Glucose - energy source for the body; a steady supply must be available for use, and a relatively constant level of glucose must be maintained in the blood. Can be elevated in diabetes, and low in certain hormonal disorders.
Calcium - one of the most important minerals in the body; it is essential for the proper functioning of muscles, nerves, and the heart and is required in blood clotting and maintenance of bones.
Total Protein – nonspecific measurement of all protein the blood sample. Used as a measure of nutritional status
Albumin – Blood protein necessary for carrying medications and other chemicals that can be compromised by different diseases and conditions.
SGOT / SGPT – Enzymes produced in the liver used for evaluation of liver function.
ALKPHOS – Enzyme produced in bile ducts, can become elevated in liver and bile duct diseases.
Bilirubin – a breakdown product of hemoglobin and major component of bile typically used in digestion. Can be elevated in liver and blood diseases.
The Electrocardiogram (ECG) is the most common test for assessing heart conditions. An ECG is a noninvasive, painless test with quick results. The test consist of electrodes, adhesive attached to the patient’s chest, arms and legs. Each beat of your heart is triggered by an electrical impulse normally generated from special cells in the upper right chamber of your heart (pacemaker cells). An electrocardiogram records the timing and strength of these signals as they travel through your heart. The waveform allows the physician to:
Assess the patient’s heart rhythm
Diagnose poor blood flow to the heart muscle (ischemia, coronary artery disease)
Diagnose a heart attack
Structural problems with the heart's chambers
Diagnose abnormalities of the heart, such as heart chamber enlargement and abnormal electrical conduction
The condition of your lungs. Chest X-rays can detect cancer, infection or air collecting in the space around a lung (pneumothorax). They can also show chronic lung conditions, such as emphysema or cystic fibrosis, as well as complications related to these conditions.
Heart-related lung problems. Chest X-rays can show changes or problems in your lungs that stem from heart problems. For instance, fluid in your lungs (pulmonary edema) can be a result of congestive heart failure.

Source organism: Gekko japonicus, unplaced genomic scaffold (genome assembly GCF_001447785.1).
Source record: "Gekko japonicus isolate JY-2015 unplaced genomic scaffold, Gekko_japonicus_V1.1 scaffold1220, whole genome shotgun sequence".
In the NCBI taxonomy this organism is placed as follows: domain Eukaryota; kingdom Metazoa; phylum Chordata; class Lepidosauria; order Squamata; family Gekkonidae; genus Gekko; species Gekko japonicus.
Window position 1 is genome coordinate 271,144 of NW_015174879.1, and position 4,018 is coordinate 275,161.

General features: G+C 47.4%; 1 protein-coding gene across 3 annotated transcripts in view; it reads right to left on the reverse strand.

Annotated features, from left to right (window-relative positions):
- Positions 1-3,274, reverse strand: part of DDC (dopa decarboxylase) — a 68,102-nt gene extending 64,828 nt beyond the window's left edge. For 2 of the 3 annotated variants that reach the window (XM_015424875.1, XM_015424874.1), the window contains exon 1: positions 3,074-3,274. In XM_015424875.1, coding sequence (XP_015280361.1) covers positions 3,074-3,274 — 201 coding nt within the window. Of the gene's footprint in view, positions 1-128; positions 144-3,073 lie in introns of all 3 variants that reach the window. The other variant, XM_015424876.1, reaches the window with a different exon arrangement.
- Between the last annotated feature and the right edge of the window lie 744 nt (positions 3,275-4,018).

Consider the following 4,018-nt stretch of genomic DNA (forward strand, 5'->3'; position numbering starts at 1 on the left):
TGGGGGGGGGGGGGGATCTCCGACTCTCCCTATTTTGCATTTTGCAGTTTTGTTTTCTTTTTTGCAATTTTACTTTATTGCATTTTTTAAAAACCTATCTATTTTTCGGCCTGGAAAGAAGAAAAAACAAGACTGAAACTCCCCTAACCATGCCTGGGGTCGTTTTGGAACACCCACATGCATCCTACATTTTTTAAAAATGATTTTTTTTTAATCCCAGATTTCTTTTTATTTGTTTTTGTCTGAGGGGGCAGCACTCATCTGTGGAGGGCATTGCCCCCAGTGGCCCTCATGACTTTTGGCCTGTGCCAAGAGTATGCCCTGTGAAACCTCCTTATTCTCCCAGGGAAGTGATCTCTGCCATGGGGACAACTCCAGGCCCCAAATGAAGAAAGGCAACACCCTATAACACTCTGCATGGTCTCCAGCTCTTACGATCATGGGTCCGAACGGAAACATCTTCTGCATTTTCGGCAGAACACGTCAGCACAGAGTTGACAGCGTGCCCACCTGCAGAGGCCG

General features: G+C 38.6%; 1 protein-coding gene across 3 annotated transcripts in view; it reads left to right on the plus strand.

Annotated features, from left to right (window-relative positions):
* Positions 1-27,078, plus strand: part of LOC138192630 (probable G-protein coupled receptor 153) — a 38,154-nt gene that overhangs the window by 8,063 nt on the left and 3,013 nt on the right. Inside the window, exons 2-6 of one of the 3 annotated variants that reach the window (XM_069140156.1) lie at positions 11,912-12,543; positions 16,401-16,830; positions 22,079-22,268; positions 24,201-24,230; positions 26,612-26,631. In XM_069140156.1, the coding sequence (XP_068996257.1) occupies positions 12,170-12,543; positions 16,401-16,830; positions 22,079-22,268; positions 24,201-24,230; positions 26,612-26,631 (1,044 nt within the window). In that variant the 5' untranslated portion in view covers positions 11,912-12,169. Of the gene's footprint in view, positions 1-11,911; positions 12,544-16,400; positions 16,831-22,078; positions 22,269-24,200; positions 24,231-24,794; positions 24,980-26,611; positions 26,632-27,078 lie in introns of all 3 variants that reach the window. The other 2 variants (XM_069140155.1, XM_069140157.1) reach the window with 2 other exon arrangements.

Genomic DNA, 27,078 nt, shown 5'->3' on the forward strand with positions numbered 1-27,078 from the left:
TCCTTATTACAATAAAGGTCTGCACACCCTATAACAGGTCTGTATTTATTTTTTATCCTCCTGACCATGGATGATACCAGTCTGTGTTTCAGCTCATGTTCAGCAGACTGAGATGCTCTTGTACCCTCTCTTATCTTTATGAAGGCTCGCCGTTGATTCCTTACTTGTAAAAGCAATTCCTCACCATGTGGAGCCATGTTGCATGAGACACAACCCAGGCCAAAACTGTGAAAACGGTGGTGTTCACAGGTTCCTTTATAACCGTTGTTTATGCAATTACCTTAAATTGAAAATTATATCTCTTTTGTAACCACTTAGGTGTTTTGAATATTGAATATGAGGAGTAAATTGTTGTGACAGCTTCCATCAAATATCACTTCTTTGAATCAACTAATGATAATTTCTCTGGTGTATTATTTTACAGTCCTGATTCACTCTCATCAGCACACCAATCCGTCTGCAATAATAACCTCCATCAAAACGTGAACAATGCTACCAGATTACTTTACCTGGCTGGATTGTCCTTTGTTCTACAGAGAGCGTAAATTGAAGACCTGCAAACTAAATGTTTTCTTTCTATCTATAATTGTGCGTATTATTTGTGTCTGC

The size and outline of your heart. Changes in the size and shape of your heart may indicate heart failure, fluid around the heart (pericardial effusion) or heart valve problems.
Blood vessels. Because the outlines of the large vessels near your heart — the aorta and pulmonary arteries and veins — are visible on X-rays, they may reveal aortic aneurysms, other blood vessel problems or congenital heart disease.
Calcium deposits. Chest X-rays can detect the presence of calcium in your heart or blood vessels. Its presence may indicate damage to your heart valves, coronary arteries, heart muscle or the protective sac that surrounds the heart. Calcium deposits in your lungs are most often from an old, resolved infection.
Fractures. Rib or spine fractures or other problems with bone may be seen on a chest X-ray.
Postoperative changes. Chest X-rays are useful for monitoring your recovery after you've had surgery in your chest, such as on your heart, lungs or esophagus. Your doctor can look at any lines or tubes that were placed during surgery to check for air leaks and areas of fluid or air buildup.
Chest xray heart size, pluminary , lympth nodes and detect masses to determine presesnce of disease. thyroid elagement and trechaea deviation